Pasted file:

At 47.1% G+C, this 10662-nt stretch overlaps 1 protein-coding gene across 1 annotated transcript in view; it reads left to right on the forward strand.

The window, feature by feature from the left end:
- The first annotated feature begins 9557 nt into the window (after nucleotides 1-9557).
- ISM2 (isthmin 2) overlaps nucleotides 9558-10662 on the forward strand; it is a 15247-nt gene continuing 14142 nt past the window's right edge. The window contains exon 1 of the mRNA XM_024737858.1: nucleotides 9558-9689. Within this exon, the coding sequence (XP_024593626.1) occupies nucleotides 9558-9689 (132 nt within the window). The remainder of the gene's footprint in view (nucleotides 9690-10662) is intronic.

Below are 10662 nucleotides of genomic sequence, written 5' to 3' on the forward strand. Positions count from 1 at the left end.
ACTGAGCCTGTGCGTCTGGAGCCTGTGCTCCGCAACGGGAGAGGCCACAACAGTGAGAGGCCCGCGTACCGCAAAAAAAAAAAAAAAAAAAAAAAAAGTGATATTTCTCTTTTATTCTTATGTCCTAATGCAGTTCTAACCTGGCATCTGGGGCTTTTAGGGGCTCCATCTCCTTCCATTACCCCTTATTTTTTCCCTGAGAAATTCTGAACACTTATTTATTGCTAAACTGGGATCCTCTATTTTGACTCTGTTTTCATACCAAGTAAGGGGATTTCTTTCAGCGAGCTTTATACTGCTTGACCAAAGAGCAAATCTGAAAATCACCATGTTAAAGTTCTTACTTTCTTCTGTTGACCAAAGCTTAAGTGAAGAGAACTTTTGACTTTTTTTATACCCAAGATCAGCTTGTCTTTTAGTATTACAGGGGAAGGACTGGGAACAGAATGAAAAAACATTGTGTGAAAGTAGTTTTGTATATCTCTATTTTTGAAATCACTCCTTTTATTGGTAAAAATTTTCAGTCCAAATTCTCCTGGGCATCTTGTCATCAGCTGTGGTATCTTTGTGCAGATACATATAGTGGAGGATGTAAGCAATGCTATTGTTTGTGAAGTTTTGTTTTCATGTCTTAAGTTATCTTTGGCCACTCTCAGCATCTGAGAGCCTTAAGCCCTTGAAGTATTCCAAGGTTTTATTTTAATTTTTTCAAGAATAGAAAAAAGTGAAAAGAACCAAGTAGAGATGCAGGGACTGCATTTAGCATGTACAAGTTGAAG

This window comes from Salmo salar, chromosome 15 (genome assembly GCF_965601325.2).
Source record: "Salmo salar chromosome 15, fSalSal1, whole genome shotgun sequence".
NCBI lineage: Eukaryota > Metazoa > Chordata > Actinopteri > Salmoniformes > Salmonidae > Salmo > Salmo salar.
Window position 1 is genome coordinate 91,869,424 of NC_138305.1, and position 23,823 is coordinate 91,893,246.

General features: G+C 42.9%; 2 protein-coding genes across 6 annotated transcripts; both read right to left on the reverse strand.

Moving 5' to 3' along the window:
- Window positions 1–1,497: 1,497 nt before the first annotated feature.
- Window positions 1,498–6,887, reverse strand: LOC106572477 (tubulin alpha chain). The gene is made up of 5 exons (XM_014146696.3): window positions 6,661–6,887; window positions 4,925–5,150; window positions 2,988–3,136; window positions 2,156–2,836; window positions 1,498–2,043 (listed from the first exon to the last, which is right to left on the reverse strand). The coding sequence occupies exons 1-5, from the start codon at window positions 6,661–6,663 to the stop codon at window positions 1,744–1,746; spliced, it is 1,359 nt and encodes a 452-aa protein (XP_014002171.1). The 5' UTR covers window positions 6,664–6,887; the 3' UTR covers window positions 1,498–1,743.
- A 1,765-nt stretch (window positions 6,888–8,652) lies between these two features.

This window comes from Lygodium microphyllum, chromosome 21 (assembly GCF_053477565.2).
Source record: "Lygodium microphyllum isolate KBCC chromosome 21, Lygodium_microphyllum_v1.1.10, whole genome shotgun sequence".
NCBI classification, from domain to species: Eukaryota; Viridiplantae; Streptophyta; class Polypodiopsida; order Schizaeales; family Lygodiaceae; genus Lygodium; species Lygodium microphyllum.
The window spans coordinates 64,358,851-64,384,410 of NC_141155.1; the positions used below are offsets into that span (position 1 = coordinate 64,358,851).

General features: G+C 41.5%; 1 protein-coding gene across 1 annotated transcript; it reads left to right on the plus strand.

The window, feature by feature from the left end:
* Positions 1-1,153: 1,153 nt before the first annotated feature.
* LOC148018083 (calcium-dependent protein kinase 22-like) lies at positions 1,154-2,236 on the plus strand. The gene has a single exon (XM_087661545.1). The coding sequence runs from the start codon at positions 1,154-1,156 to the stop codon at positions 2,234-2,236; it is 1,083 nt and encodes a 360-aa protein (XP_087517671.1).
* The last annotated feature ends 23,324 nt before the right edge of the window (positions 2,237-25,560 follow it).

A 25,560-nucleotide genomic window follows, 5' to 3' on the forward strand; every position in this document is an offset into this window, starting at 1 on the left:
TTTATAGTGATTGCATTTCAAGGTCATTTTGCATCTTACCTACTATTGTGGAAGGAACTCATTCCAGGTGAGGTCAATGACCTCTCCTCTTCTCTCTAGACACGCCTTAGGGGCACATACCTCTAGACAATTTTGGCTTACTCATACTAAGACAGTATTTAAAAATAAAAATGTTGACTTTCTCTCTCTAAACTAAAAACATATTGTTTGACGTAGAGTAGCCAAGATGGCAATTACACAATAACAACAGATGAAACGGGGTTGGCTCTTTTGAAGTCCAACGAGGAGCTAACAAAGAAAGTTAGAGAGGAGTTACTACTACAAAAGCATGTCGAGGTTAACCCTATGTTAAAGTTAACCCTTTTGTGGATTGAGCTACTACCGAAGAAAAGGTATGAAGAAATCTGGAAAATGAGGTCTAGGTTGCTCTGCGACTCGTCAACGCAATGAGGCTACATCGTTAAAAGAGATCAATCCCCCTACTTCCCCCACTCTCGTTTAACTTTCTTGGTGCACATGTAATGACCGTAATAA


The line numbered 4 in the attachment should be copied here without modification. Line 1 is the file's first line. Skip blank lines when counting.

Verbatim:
- ISM2 (isthmin 2) overlaps nucleotides 9558-10662 on the forward strand; it is a 15247-nt gene continuing 14142 nt past the window's right edge. The window contains exon 1 of the mRNA XM_024737858.1: nucleotides 9558-9689. Within this exon, the coding sequence (XP_024593626.1) occupies nucleotides 9558-9689 (132 nt within the window). The remainder of the gene's footprint in view (nucleotides 9690-10662) is intronic.